San Francisco Chronicle
COVID cases still low among children after schools reopen.
It’s been just over a month since public schools reopened their doors for full-time, in-person instruction after a lengthy pandemic break.
And COVID has found its way into classrooms. On Friday, San Francisco’s Department of Public Health reported that “less than five” outbreaks had occurred at school settings in the city, each with fewer than five cases of students or staff.
Also on Friday, Gov. Gavin Newsom’s office said that two of his four children, who are all under 12, tested positive for the coronavirus, though they did not contract it at school.
Still, the situation in the broader region has been better than in many parts of the country, where school reopenings combined with the rapid spread of the highly contagious delta variant put enormous strain on pediatric hospitals, which face severe staff shortages and overcapacity in intensive care units.
Pediatric hospitals in the Bay Area have reported few COVID admissions in the past month, even though children younger than 12 do not yet have access to coronavirus vaccines.
UCSF Benioff Children’s Hospital Oakland currently has one child hospitalized with COVID,
down from a peak of 12 patients on Aug. 21. UCSF Benioff Children’s Hospital San Francisco reported three hospitalized COVID pediatric patients as of Sept. 14, consistent with the number that was in the hospital on Aug. 14, July 14 and June 14.
“I think the relatively low numbers of hospitalized patients reflect a high percentage of vaccinated Bay Area residents,” said Suzanne Leigh, spokesperson for UCSF. “When children are hospitalized, it tends to be because they have not been vaccinated or their parents and caregivers have not been vaccinated.”
Stanford Children’s Health hospital reported that over the past month, the census of pediatric inpatients treated for COVID-19 has fluctuated between two and six at any time. There are currently four patients with the virus at the hospital.
“These patient numbers are very manageable from a capacity perspective, both in terms of intensive-care beds and overall beds,” said Lisa Kim, spokesperson for Stanford Health Care. It’s “on par,” she said, with July and August — before schools resumed and before the delta variant accounted for 100% of cases in California, as it does now.
California’s comprehensive health orders and mitigation measures, like universal indoor masking recommendations (which become requirements in the Bay Area), vaccination mandates for health care workers and vaccine-or-testing requirements for educators, appear to be making an impact on keeping the numbers low.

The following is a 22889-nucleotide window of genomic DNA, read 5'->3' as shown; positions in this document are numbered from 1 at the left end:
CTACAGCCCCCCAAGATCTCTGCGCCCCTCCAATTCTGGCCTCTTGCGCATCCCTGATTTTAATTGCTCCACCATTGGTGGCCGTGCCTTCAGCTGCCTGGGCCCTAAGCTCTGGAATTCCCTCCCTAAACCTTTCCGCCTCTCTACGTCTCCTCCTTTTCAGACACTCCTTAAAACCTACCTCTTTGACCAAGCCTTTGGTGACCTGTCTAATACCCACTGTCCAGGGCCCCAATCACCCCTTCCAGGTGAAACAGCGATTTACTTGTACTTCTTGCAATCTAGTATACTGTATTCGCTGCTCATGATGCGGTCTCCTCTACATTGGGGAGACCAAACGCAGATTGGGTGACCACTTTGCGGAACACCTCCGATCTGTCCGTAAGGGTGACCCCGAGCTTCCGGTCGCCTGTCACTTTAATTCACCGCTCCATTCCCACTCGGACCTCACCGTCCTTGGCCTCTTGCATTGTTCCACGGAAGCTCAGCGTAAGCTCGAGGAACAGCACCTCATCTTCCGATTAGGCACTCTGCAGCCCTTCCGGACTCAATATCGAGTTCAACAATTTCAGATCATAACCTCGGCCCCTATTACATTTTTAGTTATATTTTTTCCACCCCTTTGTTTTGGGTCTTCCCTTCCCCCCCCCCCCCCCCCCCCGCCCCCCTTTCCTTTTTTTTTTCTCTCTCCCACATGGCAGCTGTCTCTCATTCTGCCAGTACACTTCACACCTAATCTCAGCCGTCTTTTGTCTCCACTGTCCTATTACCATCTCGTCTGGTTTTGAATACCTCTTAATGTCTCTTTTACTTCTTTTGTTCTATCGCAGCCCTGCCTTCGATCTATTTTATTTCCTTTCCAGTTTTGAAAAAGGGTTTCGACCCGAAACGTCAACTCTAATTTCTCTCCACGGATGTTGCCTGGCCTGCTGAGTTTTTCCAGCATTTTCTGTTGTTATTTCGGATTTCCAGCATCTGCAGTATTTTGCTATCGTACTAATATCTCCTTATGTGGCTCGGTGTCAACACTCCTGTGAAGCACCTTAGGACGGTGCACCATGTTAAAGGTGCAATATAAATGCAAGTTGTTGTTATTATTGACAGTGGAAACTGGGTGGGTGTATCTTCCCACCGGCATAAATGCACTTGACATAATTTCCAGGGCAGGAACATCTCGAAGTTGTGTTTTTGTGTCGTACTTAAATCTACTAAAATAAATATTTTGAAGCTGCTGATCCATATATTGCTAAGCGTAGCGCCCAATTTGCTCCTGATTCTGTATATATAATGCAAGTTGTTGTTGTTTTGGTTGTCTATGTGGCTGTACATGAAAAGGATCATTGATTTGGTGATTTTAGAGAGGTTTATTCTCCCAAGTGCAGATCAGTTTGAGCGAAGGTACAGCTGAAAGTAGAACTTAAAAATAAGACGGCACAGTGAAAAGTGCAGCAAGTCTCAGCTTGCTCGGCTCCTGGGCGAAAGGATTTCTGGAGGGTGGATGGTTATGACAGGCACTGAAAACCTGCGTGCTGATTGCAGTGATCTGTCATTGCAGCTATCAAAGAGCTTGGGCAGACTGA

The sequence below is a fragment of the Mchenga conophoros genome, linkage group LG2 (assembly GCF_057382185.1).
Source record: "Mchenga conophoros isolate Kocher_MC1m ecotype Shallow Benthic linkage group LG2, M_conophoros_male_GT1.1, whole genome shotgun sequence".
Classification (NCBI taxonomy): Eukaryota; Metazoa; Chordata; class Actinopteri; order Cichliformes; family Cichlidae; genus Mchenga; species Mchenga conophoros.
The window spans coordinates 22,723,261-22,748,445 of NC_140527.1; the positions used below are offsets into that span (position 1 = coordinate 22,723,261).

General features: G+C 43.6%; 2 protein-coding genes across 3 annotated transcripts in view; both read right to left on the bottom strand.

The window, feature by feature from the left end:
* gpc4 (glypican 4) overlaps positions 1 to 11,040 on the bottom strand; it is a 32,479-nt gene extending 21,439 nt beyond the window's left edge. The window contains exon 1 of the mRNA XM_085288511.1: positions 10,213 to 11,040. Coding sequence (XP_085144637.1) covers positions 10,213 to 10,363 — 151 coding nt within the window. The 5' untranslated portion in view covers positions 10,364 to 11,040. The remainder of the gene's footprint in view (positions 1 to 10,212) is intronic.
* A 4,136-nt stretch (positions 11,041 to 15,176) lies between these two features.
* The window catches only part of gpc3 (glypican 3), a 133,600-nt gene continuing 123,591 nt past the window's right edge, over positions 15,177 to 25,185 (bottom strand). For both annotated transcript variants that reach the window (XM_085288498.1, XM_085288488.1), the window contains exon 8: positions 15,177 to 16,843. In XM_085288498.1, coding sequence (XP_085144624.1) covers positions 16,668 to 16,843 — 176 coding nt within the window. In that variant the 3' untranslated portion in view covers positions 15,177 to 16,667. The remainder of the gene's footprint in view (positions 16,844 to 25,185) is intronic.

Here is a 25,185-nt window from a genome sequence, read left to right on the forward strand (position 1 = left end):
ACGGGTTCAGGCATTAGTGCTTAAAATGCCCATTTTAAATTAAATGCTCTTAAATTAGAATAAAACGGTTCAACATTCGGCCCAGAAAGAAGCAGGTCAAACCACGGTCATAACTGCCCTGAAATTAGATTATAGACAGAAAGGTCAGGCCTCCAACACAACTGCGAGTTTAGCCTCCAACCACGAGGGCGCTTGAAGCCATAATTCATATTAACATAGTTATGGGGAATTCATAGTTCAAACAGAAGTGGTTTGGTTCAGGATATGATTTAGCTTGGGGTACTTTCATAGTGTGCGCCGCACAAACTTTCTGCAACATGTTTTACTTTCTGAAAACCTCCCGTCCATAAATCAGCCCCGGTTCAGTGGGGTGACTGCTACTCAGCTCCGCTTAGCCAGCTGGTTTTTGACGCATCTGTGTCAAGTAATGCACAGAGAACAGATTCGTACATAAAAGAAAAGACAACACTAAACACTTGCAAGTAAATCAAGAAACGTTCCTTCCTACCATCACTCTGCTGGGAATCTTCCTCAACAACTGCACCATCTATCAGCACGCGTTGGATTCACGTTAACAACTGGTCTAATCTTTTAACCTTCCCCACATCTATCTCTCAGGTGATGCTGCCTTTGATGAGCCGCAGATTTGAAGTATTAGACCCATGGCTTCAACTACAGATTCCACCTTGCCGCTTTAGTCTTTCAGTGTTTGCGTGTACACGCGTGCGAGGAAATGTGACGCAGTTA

A representative for Kaiser Permanente Northern California said pediatric hospitalizations due to COVID-19 have been stable for the past few months, including September.
“It remains a low percentage of total COVID-19 cases, and we need to keep it that way,” Kaiser Permanente said in a statement.
There are currently about 15 pediatric cases with COVID-19 in Northern California Kaiser Permanente hospitals.
“We are prepared for a surge in pediatric hospitalizations if it occurs, but believe it is avoidable if schools continue to encourage masking and adults who are eligible get vaccinated,” the statement continued.
Dr. Vidya Mony, a pediatric infectious diseases specialist with Santa Clara Valley Medical Center, said that “we have seen few pediatric COVID-19 patients” at Santa Clara Valley Medical Center, O’Connor Hospital and St. Louise Regional Hospital.
No pediatric COVID patients were in critical condition, Mony said, adding: “Our month-tomonth inpatient hospitalization trends for this population have remained stable even after in-person learning began in our local schools.”
Still, even as California’s numbers fall from their peak in late August, new pediatric cases remain a concern. Kids represent a growing proportion of the state’s cases, according to analysis from Dr. George Lemp, an infectious disease expert who is retired from the University of California.
From Sept. 2 to Sept. 8, children under 18 represented 26% of new cases in the state, a sharp rise from 15% in the first two weeks of July.
“It is striking that the cases have shifted substantially towards children and adolescents since the beginning of the school year in mid- to late August,” Lemp said by email. “Schools may need to double down on COVID-19 safety protocols.”
Nationally, children represented 29% of COVID cases for the week ending Sept. 9, according to the American Academy of Pediatrics. There were 243,373 pediatric cases during that time period.
For San Francisco children, despite the outbreaks, the news is generally good. Case numbers in the public schools have been falling since late August and the city reported the outbreaks did not lead to hospitalizations.
Even in the hard-hit Sacramento region, officials at the Sutter Medical Center reported low numbers of children hospitalized with COVID. Most pediatric patients are over 12 and unvaccinated, a hospital spokesperson said.